2006: After a year long campaign by CALPIRG students in coalition with groups from across California, Governor Schwarzenegger petitioned the Bush Administration to protect all 4.4 million acres of National Forest in CA from development. CALPIRG students gathered over 1000 public comments, signed on faculty to a letter and generated media including a concert at UCSB that drew approximately 300 people.
2006: The California Public Utilities Commission approved a $3.2 billion solar program that will create a million new solar homes and businesses over the next ten years and make California the world leader in solar power. CALPIRG students played a vital role in generating thousands of comments, signing on approximately 60 faculty experts to a letter, generating media through educational events and convincing key legislators through direct advocacy.
2005-2006: CALPIRG students working with groups across campus organized different responses to Hurricane Katrina and Rita. UCSD CALPIRG students organized a trip down to the gulf over spring break for 32 students. CALPIRG students from UCSB and UCR also joined trips to the gulf. On campus, CALPIRG students organized fundraisers and educational events including Dodgeball tournament fundraisers at UCLA and UCB that raised $7,000.
2003-2006: CALPIRG released groundbreaking reports on how the textbook publishing industry is ripping-off students. CALPIRG students surveyed hundreds of professors and bookstores and our research led to approximately 400 news stories across the country. In addition, Congress called for an independent study by the GAO. After our reports, Pearson announced an online textbook that is 50% cheaper than the paperback version and the UCLA Math department negotiated a 20% cheaper Thomson Learning textbook.
2005: GAO study on textbook prices supports CALPIRG’s previous conclusions that textbook publishers’ practices are driving up the costs of textbooks. The GAO report received attention from press across the country including USA Today.
2005: CALPIRG worked in a coalition to raise $90,000 for tsunami relief efforts.
2004: CALPIRG students join with students from across the country to get 500 Math and 200 Physics professors to call on the textbook industry to change their practices. 2004: CALPIRG worked in a huge coalition which included UCSA and CSSA to helped to register 40,000 students to vote.
2004: In response to CALPIRG students’ research, California passes AB2477 calling on textbook publishers to change their practices and universities to come up with ways to drive down the cost of textbooks.
2004: CALPIRG students helped to stop Congress from cutting thousands of families from low-income housing programs.
2002: In the wake of the energy crisis, we convinced legislators to adopt the California Clean Energy Law in 2002. The law—the nation’s strongest such law—requires investor-owned utilities to produce 20 percent of their electricity from clean sources by 2017.
2001: CALPIRG reporting helped show that half our national forests were rapidly disappearing due to destructive activities such as logging, road-building, and mining. This prompted CALPIRG to play an important role in convincing the Clinton Administration to move to protect 60 million acres of National Forests from such activities. CALPIRG is now working to ensure that the Bush administration implements the plan.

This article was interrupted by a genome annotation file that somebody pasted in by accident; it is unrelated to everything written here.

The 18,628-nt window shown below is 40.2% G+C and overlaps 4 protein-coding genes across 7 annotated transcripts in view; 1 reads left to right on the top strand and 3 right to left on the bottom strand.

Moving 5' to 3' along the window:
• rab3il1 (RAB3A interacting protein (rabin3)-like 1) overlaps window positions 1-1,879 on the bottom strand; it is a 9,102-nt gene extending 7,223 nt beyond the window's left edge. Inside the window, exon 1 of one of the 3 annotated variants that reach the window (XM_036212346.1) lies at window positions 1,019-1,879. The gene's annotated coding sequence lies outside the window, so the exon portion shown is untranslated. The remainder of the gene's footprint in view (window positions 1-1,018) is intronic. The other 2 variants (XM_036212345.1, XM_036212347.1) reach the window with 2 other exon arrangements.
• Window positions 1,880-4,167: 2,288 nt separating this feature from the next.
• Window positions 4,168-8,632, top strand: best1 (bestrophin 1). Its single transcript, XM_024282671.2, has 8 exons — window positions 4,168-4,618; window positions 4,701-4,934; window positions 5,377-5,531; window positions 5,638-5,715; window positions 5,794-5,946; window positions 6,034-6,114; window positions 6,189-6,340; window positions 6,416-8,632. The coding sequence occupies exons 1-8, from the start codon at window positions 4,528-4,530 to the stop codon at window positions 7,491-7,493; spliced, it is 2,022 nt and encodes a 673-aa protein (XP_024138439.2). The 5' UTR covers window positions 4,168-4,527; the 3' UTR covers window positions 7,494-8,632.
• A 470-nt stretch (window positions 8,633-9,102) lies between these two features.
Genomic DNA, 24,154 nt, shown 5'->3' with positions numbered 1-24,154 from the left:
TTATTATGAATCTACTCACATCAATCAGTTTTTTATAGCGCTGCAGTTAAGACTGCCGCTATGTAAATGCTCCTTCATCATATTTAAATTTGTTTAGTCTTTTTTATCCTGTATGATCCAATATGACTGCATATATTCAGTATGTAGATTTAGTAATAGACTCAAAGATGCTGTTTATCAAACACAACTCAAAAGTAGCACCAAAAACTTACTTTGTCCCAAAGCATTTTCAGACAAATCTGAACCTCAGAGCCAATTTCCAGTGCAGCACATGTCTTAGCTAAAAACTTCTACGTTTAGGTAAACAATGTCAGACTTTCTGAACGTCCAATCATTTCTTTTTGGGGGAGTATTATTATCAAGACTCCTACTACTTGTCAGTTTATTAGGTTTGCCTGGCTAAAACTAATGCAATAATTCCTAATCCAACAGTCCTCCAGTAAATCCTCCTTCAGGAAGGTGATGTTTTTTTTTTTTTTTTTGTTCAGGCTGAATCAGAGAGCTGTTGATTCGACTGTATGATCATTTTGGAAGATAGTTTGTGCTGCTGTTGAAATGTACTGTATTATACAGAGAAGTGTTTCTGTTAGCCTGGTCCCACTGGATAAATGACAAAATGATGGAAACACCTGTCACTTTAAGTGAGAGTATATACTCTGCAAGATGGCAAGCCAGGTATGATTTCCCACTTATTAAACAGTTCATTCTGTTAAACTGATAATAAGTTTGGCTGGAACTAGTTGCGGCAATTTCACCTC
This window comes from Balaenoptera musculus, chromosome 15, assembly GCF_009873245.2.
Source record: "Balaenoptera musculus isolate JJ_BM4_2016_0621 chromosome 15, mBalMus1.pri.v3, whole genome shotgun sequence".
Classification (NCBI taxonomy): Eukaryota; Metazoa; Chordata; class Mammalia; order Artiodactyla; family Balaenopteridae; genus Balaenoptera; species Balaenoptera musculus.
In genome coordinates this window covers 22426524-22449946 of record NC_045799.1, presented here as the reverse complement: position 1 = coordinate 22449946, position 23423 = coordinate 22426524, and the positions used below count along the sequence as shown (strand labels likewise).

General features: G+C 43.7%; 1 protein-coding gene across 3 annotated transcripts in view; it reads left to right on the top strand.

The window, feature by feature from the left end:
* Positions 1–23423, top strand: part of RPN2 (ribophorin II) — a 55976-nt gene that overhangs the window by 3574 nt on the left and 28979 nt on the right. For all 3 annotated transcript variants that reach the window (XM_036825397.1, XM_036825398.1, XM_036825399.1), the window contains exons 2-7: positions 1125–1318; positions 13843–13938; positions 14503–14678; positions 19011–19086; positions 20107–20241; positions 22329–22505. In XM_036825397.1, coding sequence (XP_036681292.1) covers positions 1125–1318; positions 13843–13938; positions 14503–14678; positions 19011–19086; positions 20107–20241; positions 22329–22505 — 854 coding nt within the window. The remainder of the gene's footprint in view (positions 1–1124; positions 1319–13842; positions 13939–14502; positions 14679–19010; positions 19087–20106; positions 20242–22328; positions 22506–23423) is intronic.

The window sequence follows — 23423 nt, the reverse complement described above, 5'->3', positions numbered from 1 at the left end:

2001: CALPIRG's research has consistently demonstrated the effectiveness of energy efficiency, conservation and renewable power as clean solutions to meet our energy needs. In April 2001, CALPIRG helped to write and pass a series of laws that will allocate $1 billion in urgently needed funds to conservation and renewable programs.
1999-2000: CALPIRG helped uncover serious air pollution problems stemming from heavy, diesel-running vehicles and Sports Utility Vehicles. This research and other activities helped CALPIRG and other groups successfully make the case for tough new emissions standards for diesel-burning trucks and buses, as well as to Governor Davis to preserve clean alternatives such as California's Zero Emission Vehicle Program.
1999: A CALPIRG report documented that California's regional water boards were grossly under-enforcing the Clean Water Act, allowing thousands of violations to occur. In response to this data, CALPIRG wrote and helped pass the Clean Water Enforcement Act, now the country's toughest clean water law.
1999: CALPIRG led efforts to pass policies restricting the practice of charging excess ATM fees in San Francisco and Santa Monica, prompting massive national media attention and similar efforts in cities around the country. Since then, Washington Mutual has eliminated the practice.
1998: CALPIRG researchers found that over 87% of school districts widely used pesticides with chemicals linked to cancer, reproductive damage and developmental problems. As a result, CALPIRG helped to write and pass the Healthy Schools Act. The new law will provide parents with the right to know about harmful pesticides used in public schools.
1995-present: With assistance from AmeriCorps and the S. Mark Taper Foundation, CALPIRG volunteers and interns have removed over 100 tons of trash and debris from local waterways, replanted tens of thousands of native plants, and educated hundreds of elementary school children about local waterway issues. Between 1999 and 2001, Los Angeles area students organized over 30 river cleanups that removed over 12,000 pounds of trash from local rivers, and made over 120 elementary school presentations about water pollution.